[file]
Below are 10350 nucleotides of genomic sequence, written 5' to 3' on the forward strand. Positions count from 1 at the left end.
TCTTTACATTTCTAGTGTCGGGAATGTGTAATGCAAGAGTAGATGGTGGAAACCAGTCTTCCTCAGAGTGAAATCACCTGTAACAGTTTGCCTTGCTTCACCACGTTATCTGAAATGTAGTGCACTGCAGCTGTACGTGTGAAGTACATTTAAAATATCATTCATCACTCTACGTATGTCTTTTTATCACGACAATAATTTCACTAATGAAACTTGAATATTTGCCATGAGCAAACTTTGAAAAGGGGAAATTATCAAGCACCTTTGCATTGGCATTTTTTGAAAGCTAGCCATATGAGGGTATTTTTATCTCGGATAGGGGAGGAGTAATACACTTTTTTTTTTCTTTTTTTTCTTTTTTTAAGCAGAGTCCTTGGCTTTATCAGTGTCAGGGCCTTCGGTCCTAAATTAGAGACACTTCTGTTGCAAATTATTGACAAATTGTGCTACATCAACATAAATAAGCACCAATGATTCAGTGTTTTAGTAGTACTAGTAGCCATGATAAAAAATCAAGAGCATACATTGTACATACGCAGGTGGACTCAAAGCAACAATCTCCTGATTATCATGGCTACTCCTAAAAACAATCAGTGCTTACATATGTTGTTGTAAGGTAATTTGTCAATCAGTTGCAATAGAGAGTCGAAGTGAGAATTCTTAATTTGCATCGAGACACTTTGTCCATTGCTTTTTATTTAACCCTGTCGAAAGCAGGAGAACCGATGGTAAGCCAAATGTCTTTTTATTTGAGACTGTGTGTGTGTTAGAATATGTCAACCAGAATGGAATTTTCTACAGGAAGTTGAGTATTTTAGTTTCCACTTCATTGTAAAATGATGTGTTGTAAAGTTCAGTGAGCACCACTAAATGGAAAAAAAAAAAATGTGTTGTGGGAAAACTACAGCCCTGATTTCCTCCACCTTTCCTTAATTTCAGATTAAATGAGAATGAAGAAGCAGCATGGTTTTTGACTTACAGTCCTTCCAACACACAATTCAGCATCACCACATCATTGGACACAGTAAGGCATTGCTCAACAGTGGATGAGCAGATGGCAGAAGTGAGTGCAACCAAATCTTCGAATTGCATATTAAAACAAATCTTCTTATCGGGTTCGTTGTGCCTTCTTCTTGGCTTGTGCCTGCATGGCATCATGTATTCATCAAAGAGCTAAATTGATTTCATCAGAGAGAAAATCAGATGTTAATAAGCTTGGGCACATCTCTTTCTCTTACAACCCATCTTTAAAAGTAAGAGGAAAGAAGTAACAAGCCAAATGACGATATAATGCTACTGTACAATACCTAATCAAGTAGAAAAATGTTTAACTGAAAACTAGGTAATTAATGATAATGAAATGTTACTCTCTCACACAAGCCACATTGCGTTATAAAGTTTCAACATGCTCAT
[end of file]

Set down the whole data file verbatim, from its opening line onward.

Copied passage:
Below are 10350 nucleotides of genomic sequence, written 5' to 3' on the forward strand. Positions count from 1 at the left end.
TCTTTACATTTCTAGTGTCGGGAATGTGTAATGCAAGAGTAGATGGTGGAAACCAGTCTTCCTCAGAGTGAAATCACCTGTAACAGTTTGCCTTGCTTCACCACGTTATCTGAAATGTAGTGCACTGCAGCTGTACGTGTGAAGTACATTTAAAATATCATTCATCACTCTACGTATGTCTTTTTATCACGACAATAATTTCACTAATGAAACTTGAATATTTGCCATGAGCAAACTTTGAAAAGGGGAAATTATCAAGCACCTTTGCATTGGCATTTTTTGAAAGCTAGCCATATGAGGGTATTTTTATCTCGGATAGGGGAGGAGTAATACACTTTTTTTTTTCTTTTTTTTCTTTTTTTAAGCAGAGTCCTTGGCTTTATCAGTGTCAGGGCCTTCGGTCCTAAATTAGAGACACTTCTGTTGCAAATTATTGACAAATTGTGCTACATCAACATAAATAAGCACCAATGATTCAGTGTTTTAGTAGTACTAGTAGCCATGATAAAAAATCAAGAGCATACATTGTACATACGCAGGTGGACTCAAAGCAACAATCTCCTGATTATCATGGCTACTCCTAAAAACAATCAGTGCTTACATATGTTGTTGTAAGGTAATTTGTCAATCAGTTGCAATAGAGAGTCGAAGTGAGAATTCTTAATTTGCATCGAGACACTTTGTCCATTGCTTTTTATTTAACCCTGTCGAAAGCAGGAGAACCGATGGTAAGCCAAATGTCTTTTTATTTGAGACTGTGTGTGTGTTAGAATATGTCAACCAGAATGGAATTTTCTACAGGAAGTTGAGTATTTTAGTTTCCACTTCATTGTAAAATGATGTGTTGTAAAGTTCAGTGAGCACCACTAAATGGAAAAAAAAAAAATGTGTTGTGGGAAAACTACAGCCCTGATTTCCTCCACCTTTCCTTAATTTCAGATTAAATGAGAATGAAGAAGCAGCATGGTTTTTGACTTACAGTCCTTCCAACACACAATTCAGCATCACCACATCATTGGACACAGTAAGGCATTGCTCAACAGTGGATGAGCAGATGGCAGAAGTGAGTGCAACCAAATCTTCGAATTGCATATTAAAACAAATCTTCTTATCGGGTTCGTTGTGCCTTCTTCTTGGCTTGTGCCTGCATGGCATCATGTATTCATCAAAGAGCTAAATTGATTTCATCAGAGAGAAAATCAGATGTTAATAAGCTTGGGCACATCTCTTTCTCTTACAACCCATCTTTAAAAGTAAGAGGAAAGAAGTAACAAGCCAAATGACGATATAATGCTACTGTACAATACCTAATCAAGTAGAAAAATGTTTAACTGAAAACTAGGTAATTAATGATAATGAAATGTTACTCTCTCACACAAGCCACATTGCGTTATAAAGTTTCAACATGCTCAT